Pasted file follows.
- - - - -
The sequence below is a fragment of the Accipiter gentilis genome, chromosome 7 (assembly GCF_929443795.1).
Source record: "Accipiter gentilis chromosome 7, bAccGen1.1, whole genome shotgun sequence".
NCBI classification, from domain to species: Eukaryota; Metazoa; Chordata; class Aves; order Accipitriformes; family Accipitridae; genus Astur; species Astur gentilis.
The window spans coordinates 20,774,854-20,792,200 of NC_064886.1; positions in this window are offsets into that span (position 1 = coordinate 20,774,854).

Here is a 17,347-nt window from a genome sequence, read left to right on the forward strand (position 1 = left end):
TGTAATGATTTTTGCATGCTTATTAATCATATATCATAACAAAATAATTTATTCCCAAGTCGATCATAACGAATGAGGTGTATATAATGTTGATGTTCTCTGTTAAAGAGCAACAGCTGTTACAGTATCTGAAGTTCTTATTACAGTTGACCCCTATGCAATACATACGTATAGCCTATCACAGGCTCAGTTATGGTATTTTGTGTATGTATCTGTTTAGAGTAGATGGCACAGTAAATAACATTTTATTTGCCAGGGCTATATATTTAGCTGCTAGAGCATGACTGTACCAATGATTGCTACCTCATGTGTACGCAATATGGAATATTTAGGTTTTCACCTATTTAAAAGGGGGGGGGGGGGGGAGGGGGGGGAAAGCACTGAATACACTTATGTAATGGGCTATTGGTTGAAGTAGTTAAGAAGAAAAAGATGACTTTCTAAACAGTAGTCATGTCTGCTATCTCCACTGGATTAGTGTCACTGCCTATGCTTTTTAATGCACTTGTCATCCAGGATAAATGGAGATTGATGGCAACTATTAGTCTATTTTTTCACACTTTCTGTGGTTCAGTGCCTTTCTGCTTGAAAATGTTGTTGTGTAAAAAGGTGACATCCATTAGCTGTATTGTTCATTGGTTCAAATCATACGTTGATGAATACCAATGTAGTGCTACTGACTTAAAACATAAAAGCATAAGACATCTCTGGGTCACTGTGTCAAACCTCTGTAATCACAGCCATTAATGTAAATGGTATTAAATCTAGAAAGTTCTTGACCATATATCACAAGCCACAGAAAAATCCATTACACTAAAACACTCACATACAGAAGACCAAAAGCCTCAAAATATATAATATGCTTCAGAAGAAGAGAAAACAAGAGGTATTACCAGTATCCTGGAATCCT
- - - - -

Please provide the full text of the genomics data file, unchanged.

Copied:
The sequence below is a fragment of the Accipiter gentilis genome, chromosome 7 (assembly GCF_929443795.1).
Source record: "Accipiter gentilis chromosome 7, bAccGen1.1, whole genome shotgun sequence".
NCBI classification, from domain to species: Eukaryota; Metazoa; Chordata; class Aves; order Accipitriformes; family Accipitridae; genus Astur; species Astur gentilis.
The window spans coordinates 20,774,854-20,792,200 of NC_064886.1; positions in this window are offsets into that span (position 1 = coordinate 20,774,854).

Here is a 17,347-nt window from a genome sequence, read left to right on the forward strand (position 1 = left end):
TGTAATGATTTTTGCATGCTTATTAATCATATATCATAACAAAATAATTTATTCCCAAGTCGATCATAACGAATGAGGTGTATATAATGTTGATGTTCTCTGTTAAAGAGCAACAGCTGTTACAGTATCTGAAGTTCTTATTACAGTTGACCCCTATGCAATACATACGTATAGCCTATCACAGGCTCAGTTATGGTATTTTGTGTATGTATCTGTTTAGAGTAGATGGCACAGTAAATAACATTTTATTTGCCAGGGCTATATATTTAGCTGCTAGAGCATGACTGTACCAATGATTGCTACCTCATGTGTACGCAATATGGAATATTTAGGTTTTCACCTATTTAAAAGGGGGGGGGGGGGGGAGGGGGGGGAAAGCACTGAATACACTTATGTAATGGGCTATTGGTTGAAGTAGTTAAGAAGAAAAAGATGACTTTCTAAACAGTAGTCATGTCTGCTATCTCCACTGGATTAGTGTCACTGCCTATGCTTTTTAATGCACTTGTCATCCAGGATAAATGGAGATTGATGGCAACTATTAGTCTATTTTTTCACACTTTCTGTGGTTCAGTGCCTTTCTGCTTGAAAATGTTGTTGTGTAAAAAGGTGACATCCATTAGCTGTATTGTTCATTGGTTCAAATCATACGTTGATGAATACCAATGTAGTGCTACTGACTTAAAACATAAAAGCATAAGACATCTCTGGGTCACTGTGTCAAACCTCTGTAATCACAGCCATTAATGTAAATGGTATTAAATCTAGAAAGTTCTTGACCATATATCACAAGCCACAGAAAAATCCATTACACTAAAACACTCACATACAGAAGACCAAAAGCCTCAAAATATATAATATGCTTCAGAAGAAGAGAAAACAAGAGGTATTACCAGTATCCTGGAATCCT